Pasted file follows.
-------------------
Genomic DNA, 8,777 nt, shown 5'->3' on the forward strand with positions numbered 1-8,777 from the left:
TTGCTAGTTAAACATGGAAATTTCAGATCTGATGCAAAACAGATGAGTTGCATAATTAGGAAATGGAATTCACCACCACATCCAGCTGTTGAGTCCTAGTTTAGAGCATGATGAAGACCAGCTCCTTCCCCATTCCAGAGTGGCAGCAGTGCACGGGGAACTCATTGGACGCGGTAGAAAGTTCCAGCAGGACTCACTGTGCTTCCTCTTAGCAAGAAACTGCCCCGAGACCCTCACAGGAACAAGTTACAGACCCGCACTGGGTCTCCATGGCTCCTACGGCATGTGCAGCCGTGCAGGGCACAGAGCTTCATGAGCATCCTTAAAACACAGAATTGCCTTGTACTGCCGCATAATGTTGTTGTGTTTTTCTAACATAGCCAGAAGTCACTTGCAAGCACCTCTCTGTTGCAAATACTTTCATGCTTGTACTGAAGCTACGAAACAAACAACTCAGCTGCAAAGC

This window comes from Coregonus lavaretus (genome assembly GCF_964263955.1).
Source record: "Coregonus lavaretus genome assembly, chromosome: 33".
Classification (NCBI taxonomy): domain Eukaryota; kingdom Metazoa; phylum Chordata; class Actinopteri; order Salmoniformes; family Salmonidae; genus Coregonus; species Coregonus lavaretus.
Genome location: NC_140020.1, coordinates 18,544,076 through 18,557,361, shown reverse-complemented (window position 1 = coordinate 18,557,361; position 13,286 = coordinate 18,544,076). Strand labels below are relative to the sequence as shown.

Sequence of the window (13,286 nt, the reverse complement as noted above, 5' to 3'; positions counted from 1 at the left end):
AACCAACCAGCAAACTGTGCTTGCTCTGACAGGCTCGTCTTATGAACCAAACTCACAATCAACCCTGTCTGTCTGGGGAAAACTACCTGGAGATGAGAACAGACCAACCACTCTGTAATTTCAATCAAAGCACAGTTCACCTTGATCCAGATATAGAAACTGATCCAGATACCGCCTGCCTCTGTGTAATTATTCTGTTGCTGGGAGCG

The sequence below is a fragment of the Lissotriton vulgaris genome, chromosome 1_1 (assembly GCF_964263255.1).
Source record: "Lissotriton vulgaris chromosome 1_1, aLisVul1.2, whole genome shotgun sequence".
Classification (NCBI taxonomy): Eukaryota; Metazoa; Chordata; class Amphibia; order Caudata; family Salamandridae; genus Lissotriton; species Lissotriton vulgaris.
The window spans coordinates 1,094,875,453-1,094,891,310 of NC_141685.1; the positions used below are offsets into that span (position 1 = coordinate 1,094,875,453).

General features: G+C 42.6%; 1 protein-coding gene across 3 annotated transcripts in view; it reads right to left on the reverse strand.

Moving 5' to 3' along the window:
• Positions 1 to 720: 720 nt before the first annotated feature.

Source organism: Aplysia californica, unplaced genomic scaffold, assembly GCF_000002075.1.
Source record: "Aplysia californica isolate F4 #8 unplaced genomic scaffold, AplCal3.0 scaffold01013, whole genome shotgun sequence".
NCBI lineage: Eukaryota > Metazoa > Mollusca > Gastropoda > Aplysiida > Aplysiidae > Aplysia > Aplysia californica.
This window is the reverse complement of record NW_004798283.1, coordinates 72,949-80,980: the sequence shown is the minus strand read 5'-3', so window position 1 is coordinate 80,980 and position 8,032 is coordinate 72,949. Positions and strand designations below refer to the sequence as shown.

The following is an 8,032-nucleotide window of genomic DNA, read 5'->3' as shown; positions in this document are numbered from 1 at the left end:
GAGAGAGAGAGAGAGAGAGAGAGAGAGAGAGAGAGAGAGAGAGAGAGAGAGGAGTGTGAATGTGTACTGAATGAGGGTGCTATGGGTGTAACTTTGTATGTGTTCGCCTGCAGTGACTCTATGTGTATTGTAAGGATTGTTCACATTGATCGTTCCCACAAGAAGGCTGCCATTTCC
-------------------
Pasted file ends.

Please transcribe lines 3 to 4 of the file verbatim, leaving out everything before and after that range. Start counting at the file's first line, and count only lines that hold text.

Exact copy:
This window comes from Coregonus lavaretus (genome assembly GCF_964263955.1).
Source record: "Coregonus lavaretus genome assembly, chromosome: 33".